Victorian Hair Jewelry

Hair Jewelry

Photo courtesy of History Broker

I visited Raleigh, NC not long ago and spent some time in one of the museums there.  I walked through an exhibit on Victorian personal and home adornment and one museum case had a display of Victorian hair jewelry – jewelry made from human hair.  My initial reaction was ewwww.  I then began really studying the jewelry and was amazed by the intricacy and level of workmanship displayed in the jewelry.

In researching the topic, I learned that this type of jewelry was made as a keepsake to remember someone who died or was given as a token of remembrance by loved ones separated by distance.  People are resourceful and in an era when photography was scarce, they used what was available and did so in a very artistic manner.

Truthfully, after I thought about it I questioned my own initial negative reaction.  I’m not really so different from those women.  I have the advantage of having many photos of loved ones and still I have a lock of my son’s baby hair and all of his baby teeth.  They are important keepsakes.

You can learn more about Victorian hair jewelry by searching the Internet.  There are exhibits in various museums around the country, and there is a Victorian Hairwork Society who along with others work to keep this history preserved and tradition alive.  It is really fascinating and ultimately not about hair or jewelry, but about people.

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5 Responses to Victorian Hair Jewelry

  1. beadnfun says:

    Hey Charlene. This is Colleen Thomas.
    Thanks for commenting about the bracelet. I wound up finishing it as you saw in that photo. I added the button and loop closure so it was finished. I figured I would right away do another one but with some nicer beads, but when I got the book you sent me I figured I would work on one of those. But I have tried to do one, but I guess my brain cannot figure out some of the wording and illustrations. I worked on one project about four different ways, and even reading what she wanted me to do, and looking at the photos it didn’t make sense. The beads just were not going to magically do that. So any way, I put the book aside and figured I would work on something from Bead and Button magazine. It was basically a right angle weave, and then beading on the outside edge pulling tight some of the beads and adding 8’s in certain parts, then doing the other side the same way, creating this wave….you do two of these and stitch together…anyway when I got to the “ends” it didn’t look the same a the magazine photo showed. I thought I paid attention to the directions(they write fairly accurate directions), either way, the next day I worked on the other side and everything that could go wrong went wrong. That “end” was worse than the other end….I tried to do something about it, I had to take some parts apart and reworks areas, and then I was just trying to get the loop end which was all part of the stitching and wound up loosing my thread, it sort of disintigrated. I was so frustrated about it. I even picked an easy pattern.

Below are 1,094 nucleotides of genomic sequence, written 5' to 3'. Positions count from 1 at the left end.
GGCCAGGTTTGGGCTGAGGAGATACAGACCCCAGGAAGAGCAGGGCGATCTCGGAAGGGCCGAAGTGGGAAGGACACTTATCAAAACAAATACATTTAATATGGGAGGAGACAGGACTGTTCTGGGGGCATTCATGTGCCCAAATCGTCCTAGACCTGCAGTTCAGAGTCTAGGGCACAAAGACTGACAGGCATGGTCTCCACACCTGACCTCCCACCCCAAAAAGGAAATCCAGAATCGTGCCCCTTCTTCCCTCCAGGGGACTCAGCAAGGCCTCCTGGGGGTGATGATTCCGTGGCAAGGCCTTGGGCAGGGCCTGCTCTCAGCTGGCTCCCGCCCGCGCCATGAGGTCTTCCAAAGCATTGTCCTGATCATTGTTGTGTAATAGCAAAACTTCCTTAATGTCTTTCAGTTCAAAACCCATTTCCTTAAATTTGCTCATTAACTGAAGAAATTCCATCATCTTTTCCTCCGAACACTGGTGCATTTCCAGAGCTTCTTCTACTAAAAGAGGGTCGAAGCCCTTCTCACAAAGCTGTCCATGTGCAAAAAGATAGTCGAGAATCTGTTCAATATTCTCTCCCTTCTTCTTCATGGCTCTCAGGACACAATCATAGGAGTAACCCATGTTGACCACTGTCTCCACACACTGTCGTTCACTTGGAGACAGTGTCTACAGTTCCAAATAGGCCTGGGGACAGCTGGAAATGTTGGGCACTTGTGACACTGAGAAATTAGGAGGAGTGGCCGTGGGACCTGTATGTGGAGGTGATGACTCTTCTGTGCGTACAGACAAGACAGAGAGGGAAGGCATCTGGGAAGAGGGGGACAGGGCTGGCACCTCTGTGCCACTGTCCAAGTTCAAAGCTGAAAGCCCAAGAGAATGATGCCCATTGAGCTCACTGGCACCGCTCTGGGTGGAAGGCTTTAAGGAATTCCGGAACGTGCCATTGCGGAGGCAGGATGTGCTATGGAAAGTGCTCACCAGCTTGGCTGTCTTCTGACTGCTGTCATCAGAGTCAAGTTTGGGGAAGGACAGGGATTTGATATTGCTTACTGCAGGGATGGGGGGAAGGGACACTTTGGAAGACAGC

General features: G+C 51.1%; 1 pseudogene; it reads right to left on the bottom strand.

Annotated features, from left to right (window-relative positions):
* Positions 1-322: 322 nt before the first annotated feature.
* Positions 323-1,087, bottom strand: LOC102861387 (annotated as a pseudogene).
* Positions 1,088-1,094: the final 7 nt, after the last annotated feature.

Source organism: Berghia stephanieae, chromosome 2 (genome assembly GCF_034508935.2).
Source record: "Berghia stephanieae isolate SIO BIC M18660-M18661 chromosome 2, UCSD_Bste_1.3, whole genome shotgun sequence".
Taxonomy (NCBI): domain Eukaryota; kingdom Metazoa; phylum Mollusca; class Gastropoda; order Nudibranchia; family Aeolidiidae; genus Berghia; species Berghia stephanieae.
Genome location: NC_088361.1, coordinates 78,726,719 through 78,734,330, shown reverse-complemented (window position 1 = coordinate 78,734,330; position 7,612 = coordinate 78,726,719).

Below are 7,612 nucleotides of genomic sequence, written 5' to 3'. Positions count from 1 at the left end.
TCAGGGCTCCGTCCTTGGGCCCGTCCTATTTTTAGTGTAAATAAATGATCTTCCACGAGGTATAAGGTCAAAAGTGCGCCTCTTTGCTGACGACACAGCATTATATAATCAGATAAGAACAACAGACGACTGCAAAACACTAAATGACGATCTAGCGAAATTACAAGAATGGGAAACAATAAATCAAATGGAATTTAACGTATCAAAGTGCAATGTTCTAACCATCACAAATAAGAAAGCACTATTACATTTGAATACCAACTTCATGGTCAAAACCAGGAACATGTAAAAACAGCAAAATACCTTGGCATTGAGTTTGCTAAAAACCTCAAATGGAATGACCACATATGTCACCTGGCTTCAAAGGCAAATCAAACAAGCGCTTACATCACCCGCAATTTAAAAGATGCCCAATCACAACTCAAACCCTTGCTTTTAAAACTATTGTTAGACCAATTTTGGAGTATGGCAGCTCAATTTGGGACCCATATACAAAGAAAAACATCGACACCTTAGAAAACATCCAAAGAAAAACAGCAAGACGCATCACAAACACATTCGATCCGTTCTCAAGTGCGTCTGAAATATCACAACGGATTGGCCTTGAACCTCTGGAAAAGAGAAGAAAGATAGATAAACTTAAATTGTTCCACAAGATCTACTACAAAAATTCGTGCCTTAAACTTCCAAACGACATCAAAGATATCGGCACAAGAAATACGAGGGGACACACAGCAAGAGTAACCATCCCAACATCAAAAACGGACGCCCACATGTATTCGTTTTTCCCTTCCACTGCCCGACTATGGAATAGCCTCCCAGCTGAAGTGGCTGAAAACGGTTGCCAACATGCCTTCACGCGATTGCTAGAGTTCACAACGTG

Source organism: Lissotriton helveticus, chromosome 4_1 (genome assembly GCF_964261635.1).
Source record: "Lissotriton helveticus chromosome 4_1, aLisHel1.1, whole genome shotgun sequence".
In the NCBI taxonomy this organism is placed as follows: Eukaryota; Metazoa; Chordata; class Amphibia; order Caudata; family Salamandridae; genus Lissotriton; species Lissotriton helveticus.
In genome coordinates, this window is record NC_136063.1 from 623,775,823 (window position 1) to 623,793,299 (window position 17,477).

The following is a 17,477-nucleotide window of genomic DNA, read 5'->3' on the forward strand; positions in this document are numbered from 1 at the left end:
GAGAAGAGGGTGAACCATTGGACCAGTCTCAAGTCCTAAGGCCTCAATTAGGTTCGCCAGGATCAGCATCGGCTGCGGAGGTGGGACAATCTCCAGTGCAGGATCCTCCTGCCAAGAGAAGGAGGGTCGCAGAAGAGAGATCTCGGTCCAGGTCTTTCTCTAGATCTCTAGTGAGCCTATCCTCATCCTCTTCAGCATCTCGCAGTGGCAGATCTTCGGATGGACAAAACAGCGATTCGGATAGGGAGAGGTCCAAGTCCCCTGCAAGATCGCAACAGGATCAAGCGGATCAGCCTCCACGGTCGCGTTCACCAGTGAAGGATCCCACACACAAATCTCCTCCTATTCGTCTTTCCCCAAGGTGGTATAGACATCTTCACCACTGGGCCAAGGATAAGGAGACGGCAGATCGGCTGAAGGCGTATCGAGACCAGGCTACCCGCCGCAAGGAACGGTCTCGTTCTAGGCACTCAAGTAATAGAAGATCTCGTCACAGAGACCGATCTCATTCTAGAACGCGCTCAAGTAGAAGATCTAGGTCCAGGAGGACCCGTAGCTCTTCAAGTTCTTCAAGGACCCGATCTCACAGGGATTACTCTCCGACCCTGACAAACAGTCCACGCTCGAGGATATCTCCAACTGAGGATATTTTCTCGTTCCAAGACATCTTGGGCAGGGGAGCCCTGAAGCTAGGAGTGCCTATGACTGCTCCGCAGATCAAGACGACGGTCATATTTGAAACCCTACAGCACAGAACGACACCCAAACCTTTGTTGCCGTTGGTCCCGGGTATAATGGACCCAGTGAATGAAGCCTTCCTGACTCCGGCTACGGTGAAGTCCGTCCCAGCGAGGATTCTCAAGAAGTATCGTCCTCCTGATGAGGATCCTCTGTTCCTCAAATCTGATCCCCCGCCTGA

So I’m going to do some stringing for a while.

    I can’t believe that I am failing at simple directions now.

    Dang it.

    Thanks for letting me vent.
    Colleen Thomas

  2. Colleen, Some days the threads tangle and beadwork gets frustrating. Hang in there. Looking at what you have accomplished so far, I believe you can do it.

    Sometimes how another person describes something just does not resonate with us. I remember trying to learn to make Russian leaf beadwork from a magazine article and having a devil of a time. I finally got it but had to write instructions out for myself that worked for me in order to stand a chance of making a second earring.

  3. It does seem that everybody is into this kind of stuff lately. Don’t really understand it though, but thanks for trying to explain it. Appreciate you shedding light into this matter. Keep it up

  4. I have been making Victorian Hair Jewelry for the past 12 years…..this art takes time and patience. A passion for preserving our past is helpful as well. Good luck to all who take on the challenge….personally, I love what I do.

    • thebeaddreamer says:


      I took a look at your website and your work is beautiful. I also see a lot of time and effort you have put into preserving information about this art form.

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